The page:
The Veterans Administration problems worsen, as do the problems of the vets seeking care through the VA. Things were already bad a year ago, with revelations that veterans were waiting an excessive amount of time to get seen (read: months), sometimes being deliberately dropped from waiting lists to artificially “decrease” wait times. VA centers were also not making timely referrals to doctors outside of the VA system, their budget was inadequate, there were too few doctors at the VA, and so on.
The VA has made an effort to improve the situation. In the past year many more patients have been seen (or referred to outside doctors, including specialists). However, seeing and/or referring these patients has come at a cost of about $3 billion. The VA is now short of money for this program, and is looking at hiring freezes, layoffs, restrictions on some medications and other money-saving options. It wants to ask Congress to allow it to transfer funds from other budget areas to this program, but doesn’t expect a favorable hearing. Of course, failure to act will negatively feed back into the system, making the problem worse.
When this story broke last year, I went to the VA’s primary website, along with VA medical center websites in Arizona, California, Minnesota, Alaska, Georgia, Michigan and some other states. I specifically looked for job postings for physicians.
EVERY website was advertising for physicians. Most needed internists and family practice physicians, but a number needed specialists: surgeons, ophthalmologists, OB/Gyns, pediatricians, pulmonary doctors, psychiatrists, cardiologists, etc. It’s not just remote VA hospitals and clinics that need specialists; many located in or near large cities need them, too. In some areas, the VA had completely given up the search for permanent physicians, and was instead advertising for locum tenens doctors. These doctors will sign a short-term contract to go to a site — for example, a clinic somewhere in Arizona — and work for a mutually agreed amount of time, usually between a month and a year. When they leave, the post is open again — maybe for months or years — until another locum takes it.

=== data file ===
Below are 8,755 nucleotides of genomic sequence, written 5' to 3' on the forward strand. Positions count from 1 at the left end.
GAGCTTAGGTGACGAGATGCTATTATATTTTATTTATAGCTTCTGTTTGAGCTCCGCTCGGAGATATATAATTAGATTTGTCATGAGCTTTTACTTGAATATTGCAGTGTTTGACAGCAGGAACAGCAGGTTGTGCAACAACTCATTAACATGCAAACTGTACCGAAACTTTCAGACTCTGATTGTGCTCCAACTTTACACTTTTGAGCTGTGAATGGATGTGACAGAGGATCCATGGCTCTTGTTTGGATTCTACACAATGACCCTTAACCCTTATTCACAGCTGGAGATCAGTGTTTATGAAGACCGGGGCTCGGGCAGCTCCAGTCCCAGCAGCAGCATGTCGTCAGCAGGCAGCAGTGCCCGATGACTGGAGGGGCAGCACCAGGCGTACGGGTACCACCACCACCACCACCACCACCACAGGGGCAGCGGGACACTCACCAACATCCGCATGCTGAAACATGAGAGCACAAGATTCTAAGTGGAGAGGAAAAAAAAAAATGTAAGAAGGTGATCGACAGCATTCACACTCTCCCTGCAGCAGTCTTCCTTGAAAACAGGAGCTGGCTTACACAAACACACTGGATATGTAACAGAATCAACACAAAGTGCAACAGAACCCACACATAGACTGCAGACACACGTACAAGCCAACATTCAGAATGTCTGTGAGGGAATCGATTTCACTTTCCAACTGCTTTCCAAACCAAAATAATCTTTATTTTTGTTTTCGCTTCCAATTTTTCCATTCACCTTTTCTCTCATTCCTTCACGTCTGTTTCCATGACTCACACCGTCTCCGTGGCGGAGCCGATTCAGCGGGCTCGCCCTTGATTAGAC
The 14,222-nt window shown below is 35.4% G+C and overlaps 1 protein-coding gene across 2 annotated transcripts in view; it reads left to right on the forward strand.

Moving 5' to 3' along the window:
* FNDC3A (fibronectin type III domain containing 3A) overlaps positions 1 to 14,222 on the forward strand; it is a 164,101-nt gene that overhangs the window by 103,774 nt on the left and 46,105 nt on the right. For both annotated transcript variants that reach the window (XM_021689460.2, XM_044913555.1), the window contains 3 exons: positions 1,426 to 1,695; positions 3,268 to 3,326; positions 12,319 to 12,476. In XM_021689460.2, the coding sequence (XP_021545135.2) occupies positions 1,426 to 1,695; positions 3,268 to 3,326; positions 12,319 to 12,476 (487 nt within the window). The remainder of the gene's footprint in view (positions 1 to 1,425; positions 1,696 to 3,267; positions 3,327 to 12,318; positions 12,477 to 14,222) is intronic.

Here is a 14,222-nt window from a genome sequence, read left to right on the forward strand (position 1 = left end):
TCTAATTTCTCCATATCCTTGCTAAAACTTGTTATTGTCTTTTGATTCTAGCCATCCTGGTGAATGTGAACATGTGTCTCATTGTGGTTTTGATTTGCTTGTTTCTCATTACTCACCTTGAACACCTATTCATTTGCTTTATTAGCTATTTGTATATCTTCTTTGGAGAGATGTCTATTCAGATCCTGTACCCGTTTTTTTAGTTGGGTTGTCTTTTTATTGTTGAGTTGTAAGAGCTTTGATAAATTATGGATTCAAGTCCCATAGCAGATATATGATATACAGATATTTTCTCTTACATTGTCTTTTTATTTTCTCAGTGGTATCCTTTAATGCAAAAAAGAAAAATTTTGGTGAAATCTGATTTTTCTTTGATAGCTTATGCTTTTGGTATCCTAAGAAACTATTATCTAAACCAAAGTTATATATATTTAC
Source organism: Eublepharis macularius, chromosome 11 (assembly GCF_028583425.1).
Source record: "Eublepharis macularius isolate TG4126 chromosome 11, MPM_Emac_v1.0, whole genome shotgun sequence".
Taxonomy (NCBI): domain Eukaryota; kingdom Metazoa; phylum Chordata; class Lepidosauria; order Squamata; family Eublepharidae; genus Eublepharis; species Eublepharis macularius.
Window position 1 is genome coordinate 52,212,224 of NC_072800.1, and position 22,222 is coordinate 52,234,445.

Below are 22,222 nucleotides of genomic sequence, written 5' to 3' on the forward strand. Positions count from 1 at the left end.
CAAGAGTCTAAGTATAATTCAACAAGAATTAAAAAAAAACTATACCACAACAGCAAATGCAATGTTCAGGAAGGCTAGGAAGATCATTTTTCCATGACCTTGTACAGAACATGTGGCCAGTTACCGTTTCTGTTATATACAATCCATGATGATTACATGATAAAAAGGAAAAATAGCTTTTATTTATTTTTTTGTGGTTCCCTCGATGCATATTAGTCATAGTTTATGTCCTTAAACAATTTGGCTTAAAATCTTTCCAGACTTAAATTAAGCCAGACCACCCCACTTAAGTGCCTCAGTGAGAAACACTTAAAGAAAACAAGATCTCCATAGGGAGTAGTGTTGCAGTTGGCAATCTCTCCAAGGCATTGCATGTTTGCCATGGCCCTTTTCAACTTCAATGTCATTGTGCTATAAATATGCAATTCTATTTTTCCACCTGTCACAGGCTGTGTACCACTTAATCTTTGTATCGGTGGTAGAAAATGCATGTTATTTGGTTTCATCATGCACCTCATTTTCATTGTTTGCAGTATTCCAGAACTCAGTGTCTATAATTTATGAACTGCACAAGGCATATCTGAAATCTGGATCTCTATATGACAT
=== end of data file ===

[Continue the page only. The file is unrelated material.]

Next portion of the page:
Not all of these positions are at VA hospitals. Some are at free-standing VA clinics in small towns. One such small VA clinic — either in Arizona or New Mexico, as I recall — wanted a generalist physician. He would work 8-5 Monday through Friday, seeing patients, charting, reading reports, performing minor surgeries, etc. The clinic is about a 2 hour drive from the next-largest town, which has a small hospital. The physician will have to live in the town where the clinic is located, and the clinic staff is a single medical assistant. With no local hospital, that means those in town will come calling at all hours, regardless as to whether they are eligible for VA care. So the doctor will essentially be on call 24/7 for patients who need emergency care, such as women who go into labor (no OB around) and need to be attended to until the helicopter arrives. That is, if the weather allows it to fly. Even though it’s not in the contract to take care of patients after 5 PM, on weekends, or those who are not eligible for VA care, who is going to turn those patients away?
The pay scale and benefits for locum tenens doctors are significantly less than those found when practicing at a hospital or group. And there are other downsides, like limited continuing education, vacation has to be scheduled around when (or if) they can find a doctor to replace the vacationer. The doctor has to learn the VA’s policies, medical records system and other things that are specific to the VA, which is a much more worthwhile investment of time and energy for doctors who are likely to stay for more than a year. And, of course, if the doctor needs a doctor they’re out of luck.
Not all locum tenens arrangements are this bad. A few are worse, some are better. But the better ones seem to involve a lot more paperwork, and still put pressure on doctors to see a lot of patients in a limited amount of time. And there are still restrictions on the drugs that can be prescribed, the out-of-VA specialists that can be used, and so on.
It’s no wonder that these positions go unfilled, and have such high turnover rates.
This upcoming go around with Congress looks like it will be acrimonious and its outcome may do nothing to alleviate the squeeze on VA patients, or doctors. You can read more on the story here.